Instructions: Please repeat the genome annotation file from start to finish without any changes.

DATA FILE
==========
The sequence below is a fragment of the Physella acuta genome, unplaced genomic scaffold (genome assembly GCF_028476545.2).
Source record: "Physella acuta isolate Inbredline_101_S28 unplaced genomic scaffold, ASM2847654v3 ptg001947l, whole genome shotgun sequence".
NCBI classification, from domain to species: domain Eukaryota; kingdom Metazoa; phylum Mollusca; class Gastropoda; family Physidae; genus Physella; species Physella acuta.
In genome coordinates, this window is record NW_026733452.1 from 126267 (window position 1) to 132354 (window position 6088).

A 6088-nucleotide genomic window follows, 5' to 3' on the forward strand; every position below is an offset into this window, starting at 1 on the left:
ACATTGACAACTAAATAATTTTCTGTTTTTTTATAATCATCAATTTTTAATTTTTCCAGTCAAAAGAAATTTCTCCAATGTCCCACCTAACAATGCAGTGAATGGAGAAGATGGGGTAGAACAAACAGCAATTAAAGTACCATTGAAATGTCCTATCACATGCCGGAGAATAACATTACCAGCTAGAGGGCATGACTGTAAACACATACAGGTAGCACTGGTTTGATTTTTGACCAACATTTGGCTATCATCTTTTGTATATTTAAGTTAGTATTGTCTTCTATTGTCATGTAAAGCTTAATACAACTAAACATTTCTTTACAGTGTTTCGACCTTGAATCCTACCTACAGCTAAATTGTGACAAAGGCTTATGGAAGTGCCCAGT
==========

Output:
The sequence below is a fragment of the Physella acuta genome, unplaced genomic scaffold (genome assembly GCF_028476545.2).
Source record: "Physella acuta isolate Inbredline_101_S28 unplaced genomic scaffold, ASM2847654v3 ptg001947l, whole genome shotgun sequence".
NCBI classification, from domain to species: domain Eukaryota; kingdom Metazoa; phylum Mollusca; class Gastropoda; family Physidae; genus Physella; species Physella acuta.
In genome coordinates, this window is record NW_026733452.1 from 126267 (window position 1) to 132354 (window position 6088).

A 6088-nucleotide genomic window follows, 5' to 3' on the forward strand; every position below is an offset into this window, starting at 1 on the left:
ACATTGACAACTAAATAATTTTCTGTTTTTTTATAATCATCAATTTTTAATTTTTCCAGTCAAAAGAAATTTCTCCAATGTCCCACCTAACAATGCAGTGAATGGAGAAGATGGGGTAGAACAAACAGCAATTAAAGTACCATTGAAATGTCCTATCACATGCCGGAGAATAACATTACCAGCTAGAGGGCATGACTGTAAACACATACAGGTAGCACTGGTTTGATTTTTGACCAACATTTGGCTATCATCTTTTGTATATTTAAGTTAGTATTGTCTTCTATTGTCATGTAAAGCTTAATACAACTAAACATTTCTTTACAGTGTTTCGACCTTGAATCCTACCTACAGCTAAATTGTGACAAAGGCTTATGGAAGTGCCCAGT